3.) Read more about top-down and bottom-up processes and deployment considerations for AIOps.
This article by CIO presents important considerations before starting your AIOps journey.
Where IT is concerned, there’s no longer a valid business case for the old argument of “doing more with less.” It’s no longer a question of if your organization needs to fully optimize its IT production environments, but why haven’t you optimized them already? To deploy AIOps, there are two general reference models, which we refer to as Bottom-Up or Top-Down deployment.
Deploying AIOps via the “Bottom-Up” model means it is applied at the very foundational levels of the organizational infrastructure IT layer and across all SOPs within that framework. This type of deployment has a longer lead time. Once the SOP learning is in place, AIOps can look at dataflow, how an organization manages master data and start applying organizational use cases to the situations it identifies as actionable.
In the “Top Down” model, AIOps is applied to the most critical business data flows first, then automates others one by one. This approach, while providing a faster ROI, is usually a response to a specific problem that an organization has identified. It might create the illusion that the IA journey is no longer needed.
While these two deployment models outlined are very much “horses for courses,” dependent on the reasoning and needs of an organization, they are not necessarily mutually exclusive. This “hybrid” approach, where organizations can realize value from triaging immediate key problem areas through top-down quick fixes, while simultaneously committing to a bottom-up approach to AIOps deployment can, if carefully planned, present very good options.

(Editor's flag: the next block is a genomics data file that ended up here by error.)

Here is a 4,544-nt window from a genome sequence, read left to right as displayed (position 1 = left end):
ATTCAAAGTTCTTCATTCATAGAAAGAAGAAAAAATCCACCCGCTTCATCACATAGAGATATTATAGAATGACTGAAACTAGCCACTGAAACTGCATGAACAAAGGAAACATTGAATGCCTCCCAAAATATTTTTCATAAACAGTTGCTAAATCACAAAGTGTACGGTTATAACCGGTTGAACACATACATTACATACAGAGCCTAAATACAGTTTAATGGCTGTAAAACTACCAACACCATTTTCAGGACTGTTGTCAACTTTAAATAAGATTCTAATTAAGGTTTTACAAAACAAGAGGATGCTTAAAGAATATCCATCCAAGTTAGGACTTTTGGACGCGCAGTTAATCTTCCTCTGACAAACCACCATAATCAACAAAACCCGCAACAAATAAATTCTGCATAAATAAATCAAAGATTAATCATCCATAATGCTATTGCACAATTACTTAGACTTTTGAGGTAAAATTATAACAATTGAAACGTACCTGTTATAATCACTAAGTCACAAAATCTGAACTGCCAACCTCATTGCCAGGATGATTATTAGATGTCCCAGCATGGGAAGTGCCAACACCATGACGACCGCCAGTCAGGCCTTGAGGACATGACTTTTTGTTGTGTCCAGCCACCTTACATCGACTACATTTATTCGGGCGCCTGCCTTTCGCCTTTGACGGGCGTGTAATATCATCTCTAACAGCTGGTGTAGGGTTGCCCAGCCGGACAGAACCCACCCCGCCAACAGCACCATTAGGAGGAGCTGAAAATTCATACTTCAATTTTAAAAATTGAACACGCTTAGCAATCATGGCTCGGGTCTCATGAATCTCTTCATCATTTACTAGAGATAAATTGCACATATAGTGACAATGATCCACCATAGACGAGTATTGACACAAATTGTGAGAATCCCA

4.) ScienceLogic performs well in the 2022 Forrester Wave for AIOps for the third time in a row.
According to Technode, we are continuing ongoing success with strong industry results in the Forrester Wave.
ScienceLogic landed as a Strong Performer in the 2022 Forrester Wave results for AIOps, with highest marks possible in the product vision, execution roadmap, performance, and automation and remediation criterion, along with the second highest marks for the dependency/topology mapping criterion.
These results come on the heels of the company’s acquisition of machine learning analytics firm Zebrium and an extremely profitable, growth oriented Q3. In October, ScienceLogic announced its acquisition of machine learning analytics firm Zebrium to automatically find the root cause of complex, modern application problems. “Organizations must invest in digital transformation initiatives, but they’re worried about the immense cost of the IT teams that must drive those initiatives,” said Dave Link, ScienceLogic CEO. “They must rely on machines to analyze and act on their data, both of which our technology lets them do faster and at lower cost. Zebrium is going to be huge for our continued success.”